They once littered shopping malls in America with ubiquity and attracted binge watchers with shelves of VHS tapes, microwave popcorn and boxes of candy – and a reminder of “Be Kind, Rewind”.
Video rentals, which have come closer to extinction with streaming services like Netflix and technological change, may be a thing of the past, but an overdue rental has become a contemporary issue for a Texas woman.
The woman, identified as Caron Scarborough Davis on court records, recently learned that she has a 21-year arrest warrant pending in Oklahoma.
Prosecutors said Ms. Davis failed to return a copy of Sabrina the Teenage Witch, a television sitcom that aired from 1996 to 2003. In 1999 she rented the episode tape from a video store in Norman, Okla for court documents.
She was charged with misappropriating rental properties and an arrest warrant was issued in March 2000. The store where she rented the Movie Place tape closed in 2008, according to KOKH Fox 25 in Oklahoma.
In an indictment, prosecutors said Ms. Davis “intentionally, illegally and criminally embezzled one (1) video cassette tape, Sabrina the Teenage Witch, valued at $ 58.59.”
Ms. Davis, 52, discovered the pending arrest warrant after her marriage and tried to change her name on her driver’s license, KOKH reported Thursday.
“I thought I was going to have a heart attack,” she said.
Ms. Davis said auto officers referred her to the Cleveland County, Oklahoma district attorney, where a woman brought charges against her.
“She told me it was over the VHS tape and I had to get her to do it again because I thought, ‘This is crazy,” said Ms. Davis. “That girl is kidding, right? She wasn’t joking. “
Ms. Davis could not be reached immediately on Sunday.
On April 21st, prosecutors dropped Ms. Davis’s embezzlement suit on “the best interests of justice”. KOKH Fox 25 had contacted the prosecutor the day before about the indictment.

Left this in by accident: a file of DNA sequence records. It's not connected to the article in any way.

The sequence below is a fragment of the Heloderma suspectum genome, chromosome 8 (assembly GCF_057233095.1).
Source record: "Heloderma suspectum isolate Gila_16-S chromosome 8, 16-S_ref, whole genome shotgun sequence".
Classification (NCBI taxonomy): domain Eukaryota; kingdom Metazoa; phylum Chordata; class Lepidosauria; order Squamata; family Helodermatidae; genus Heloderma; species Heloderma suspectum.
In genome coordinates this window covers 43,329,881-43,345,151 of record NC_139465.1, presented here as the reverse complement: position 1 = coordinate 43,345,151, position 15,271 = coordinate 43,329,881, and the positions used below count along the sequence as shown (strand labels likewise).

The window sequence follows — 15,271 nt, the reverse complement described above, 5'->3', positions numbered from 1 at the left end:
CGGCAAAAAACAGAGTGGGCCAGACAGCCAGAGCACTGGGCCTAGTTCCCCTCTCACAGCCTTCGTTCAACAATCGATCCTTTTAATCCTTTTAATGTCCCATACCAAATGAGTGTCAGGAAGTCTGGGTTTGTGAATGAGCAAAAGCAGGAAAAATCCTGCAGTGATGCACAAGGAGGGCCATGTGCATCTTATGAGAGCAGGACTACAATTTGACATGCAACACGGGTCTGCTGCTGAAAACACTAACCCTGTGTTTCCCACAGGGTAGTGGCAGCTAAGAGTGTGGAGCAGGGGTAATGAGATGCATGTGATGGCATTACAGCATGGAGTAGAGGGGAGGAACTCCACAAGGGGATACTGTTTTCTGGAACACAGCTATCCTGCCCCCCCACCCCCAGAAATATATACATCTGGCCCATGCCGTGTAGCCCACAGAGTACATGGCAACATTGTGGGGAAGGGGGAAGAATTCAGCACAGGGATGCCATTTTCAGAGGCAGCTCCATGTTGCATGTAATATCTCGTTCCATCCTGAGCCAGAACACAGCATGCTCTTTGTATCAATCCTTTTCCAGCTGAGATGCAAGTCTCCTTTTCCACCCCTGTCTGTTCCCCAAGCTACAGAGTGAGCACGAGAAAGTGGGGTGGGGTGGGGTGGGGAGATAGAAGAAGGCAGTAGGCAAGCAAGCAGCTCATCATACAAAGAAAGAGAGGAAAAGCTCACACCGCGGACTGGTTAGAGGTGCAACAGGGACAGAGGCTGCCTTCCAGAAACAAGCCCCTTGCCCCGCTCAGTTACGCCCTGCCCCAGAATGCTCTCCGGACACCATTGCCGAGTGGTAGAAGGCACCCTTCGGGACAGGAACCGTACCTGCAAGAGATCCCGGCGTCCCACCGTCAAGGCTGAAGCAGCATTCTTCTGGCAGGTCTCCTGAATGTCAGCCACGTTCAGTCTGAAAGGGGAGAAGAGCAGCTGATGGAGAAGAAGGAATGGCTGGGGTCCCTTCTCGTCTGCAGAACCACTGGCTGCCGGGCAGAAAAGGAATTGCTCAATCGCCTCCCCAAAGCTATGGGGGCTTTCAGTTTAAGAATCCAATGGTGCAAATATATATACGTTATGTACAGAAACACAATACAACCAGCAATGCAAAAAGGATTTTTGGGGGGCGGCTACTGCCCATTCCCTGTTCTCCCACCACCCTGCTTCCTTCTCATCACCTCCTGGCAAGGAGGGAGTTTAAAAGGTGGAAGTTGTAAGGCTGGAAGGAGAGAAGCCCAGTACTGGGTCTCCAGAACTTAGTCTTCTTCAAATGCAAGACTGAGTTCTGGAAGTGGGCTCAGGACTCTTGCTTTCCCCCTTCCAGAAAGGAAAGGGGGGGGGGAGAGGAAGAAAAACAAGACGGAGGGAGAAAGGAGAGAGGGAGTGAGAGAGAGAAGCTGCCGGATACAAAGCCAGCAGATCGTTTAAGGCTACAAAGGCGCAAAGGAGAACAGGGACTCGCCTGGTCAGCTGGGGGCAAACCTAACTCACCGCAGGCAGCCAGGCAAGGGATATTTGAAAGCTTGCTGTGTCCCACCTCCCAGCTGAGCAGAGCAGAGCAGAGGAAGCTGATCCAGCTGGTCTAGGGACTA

Greg Mashburn, the district attorney for Cleveland, Garvin and McClain counties of Oklahoma, did not immediately respond to a request for comment on Sunday, nor did Tim D. Kuykendall, who was the district attorney when the warrant was issued.
Sandi Harding, the general manager of the world’s last blockbuster video store in Bend, Oregon, said in an interview on Sunday that filing criminal charges for a film that has not been returned is unduly punishable.
“We definitely haven’t sent out an arrest warrant for anyone for this,” she said. “That’s a little crazy for me.”
Blockbuster charges daily late fees of 49 to 99 cents for overdue videos up to 10 days. After that, the store will charge customers up to $ 19.99 for swapping out one of its DVDs or Blu-ray discs, Ms. Harding said.
In some cases, the store that doesn’t rent VHS tapes will send overdue accounts on for pickup, she said.
“We would never charge anyone $ 100 for a copy of Scooby-Doo that they never returned,” she said.
It was not immediately clear who owned the now-closed video store where Ms. Davis had borrowed the tape, or whether she owed late fees. She told KOKH Fox 25 that she couldn’t remember checking out the video and said she was living with a man at the time who had two young daughters.
“I think he took it and didn’t take it back or anything,” she said. “I’ve never seen this show in my life – just not my cup of tea.”